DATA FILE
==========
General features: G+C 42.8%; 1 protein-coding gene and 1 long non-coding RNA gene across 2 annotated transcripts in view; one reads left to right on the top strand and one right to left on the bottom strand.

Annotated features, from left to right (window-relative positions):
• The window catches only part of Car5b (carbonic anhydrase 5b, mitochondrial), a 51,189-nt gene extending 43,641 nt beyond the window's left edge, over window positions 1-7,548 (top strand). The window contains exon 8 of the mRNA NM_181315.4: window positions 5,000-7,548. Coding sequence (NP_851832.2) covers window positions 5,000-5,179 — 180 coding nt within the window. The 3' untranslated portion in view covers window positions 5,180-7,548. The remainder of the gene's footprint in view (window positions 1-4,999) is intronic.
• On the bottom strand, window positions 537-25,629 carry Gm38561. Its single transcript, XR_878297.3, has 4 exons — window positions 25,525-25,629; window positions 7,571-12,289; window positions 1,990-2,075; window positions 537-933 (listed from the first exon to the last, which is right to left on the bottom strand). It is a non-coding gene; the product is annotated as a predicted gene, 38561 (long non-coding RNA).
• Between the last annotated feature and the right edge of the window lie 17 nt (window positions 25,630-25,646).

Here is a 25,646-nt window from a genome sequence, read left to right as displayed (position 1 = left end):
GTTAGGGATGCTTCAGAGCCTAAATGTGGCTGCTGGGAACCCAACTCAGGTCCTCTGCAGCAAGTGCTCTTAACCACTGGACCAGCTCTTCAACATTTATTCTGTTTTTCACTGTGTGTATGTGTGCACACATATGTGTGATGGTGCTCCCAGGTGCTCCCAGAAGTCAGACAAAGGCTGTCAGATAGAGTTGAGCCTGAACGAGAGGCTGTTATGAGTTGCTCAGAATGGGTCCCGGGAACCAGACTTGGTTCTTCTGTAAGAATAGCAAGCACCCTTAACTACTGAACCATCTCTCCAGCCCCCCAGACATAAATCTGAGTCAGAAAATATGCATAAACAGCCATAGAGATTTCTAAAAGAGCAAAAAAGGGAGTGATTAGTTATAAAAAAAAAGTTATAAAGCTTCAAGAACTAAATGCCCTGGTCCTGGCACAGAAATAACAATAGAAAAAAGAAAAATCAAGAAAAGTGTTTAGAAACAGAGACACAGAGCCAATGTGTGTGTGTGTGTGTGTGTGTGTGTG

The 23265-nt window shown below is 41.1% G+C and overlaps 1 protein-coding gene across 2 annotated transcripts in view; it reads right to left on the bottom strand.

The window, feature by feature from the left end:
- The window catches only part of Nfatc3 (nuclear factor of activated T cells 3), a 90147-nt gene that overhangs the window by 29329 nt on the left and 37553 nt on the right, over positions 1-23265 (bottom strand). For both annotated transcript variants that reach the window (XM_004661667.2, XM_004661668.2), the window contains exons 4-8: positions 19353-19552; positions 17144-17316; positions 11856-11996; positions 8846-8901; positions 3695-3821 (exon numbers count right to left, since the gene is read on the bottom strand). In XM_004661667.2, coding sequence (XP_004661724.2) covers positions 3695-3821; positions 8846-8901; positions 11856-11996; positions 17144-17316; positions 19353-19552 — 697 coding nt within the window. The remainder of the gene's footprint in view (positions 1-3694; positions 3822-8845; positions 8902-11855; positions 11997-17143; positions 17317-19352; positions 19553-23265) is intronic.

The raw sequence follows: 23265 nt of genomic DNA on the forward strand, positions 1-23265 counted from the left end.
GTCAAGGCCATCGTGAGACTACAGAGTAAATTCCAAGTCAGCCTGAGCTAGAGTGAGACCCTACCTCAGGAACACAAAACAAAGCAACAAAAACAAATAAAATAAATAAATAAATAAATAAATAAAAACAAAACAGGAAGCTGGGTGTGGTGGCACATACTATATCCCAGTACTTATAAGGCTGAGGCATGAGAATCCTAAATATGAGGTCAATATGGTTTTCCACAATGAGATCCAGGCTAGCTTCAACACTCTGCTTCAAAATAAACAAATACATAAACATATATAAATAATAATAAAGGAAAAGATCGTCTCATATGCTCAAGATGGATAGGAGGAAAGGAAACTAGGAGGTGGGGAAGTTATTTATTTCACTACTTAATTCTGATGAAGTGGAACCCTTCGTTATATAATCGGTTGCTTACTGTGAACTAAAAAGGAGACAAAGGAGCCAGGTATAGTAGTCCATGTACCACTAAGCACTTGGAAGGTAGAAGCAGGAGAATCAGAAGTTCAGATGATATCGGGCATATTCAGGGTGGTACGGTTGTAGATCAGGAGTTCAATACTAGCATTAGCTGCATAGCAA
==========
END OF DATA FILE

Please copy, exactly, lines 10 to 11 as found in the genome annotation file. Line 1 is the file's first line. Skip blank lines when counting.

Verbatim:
- The window catches only part of Nfatc3 (nuclear factor of activated T cells 3), a 90147-nt gene that overhangs the window by 29329 nt on the left and 37553 nt on the right, over positions 1-23265 (bottom strand). For both annotated transcript variants that reach the window (XM_004661667.2, XM_004661668.2), the window contains exons 4-8: positions 19353-19552; positions 17144-17316; positions 11856-11996; positions 8846-8901; positions 3695-3821 (exon numbers count right to left, since the gene is read on the bottom strand). In XM_004661667.2, coding sequence (XP_004661724.2) covers positions 3695-3821; positions 8846-8901; positions 11856-11996; positions 17144-17316; positions 19353-19552 — 697 coding nt within the window. The remainder of the gene's footprint in view (positions 1-3694; positions 3822-8845; positions 8902-11855; positions 11997-17143; positions 17317-19352; positions 19553-23265) is intronic.

The raw sequence follows: 23265 nt of genomic DNA on the forward strand, positions 1-23265 counted from the left end.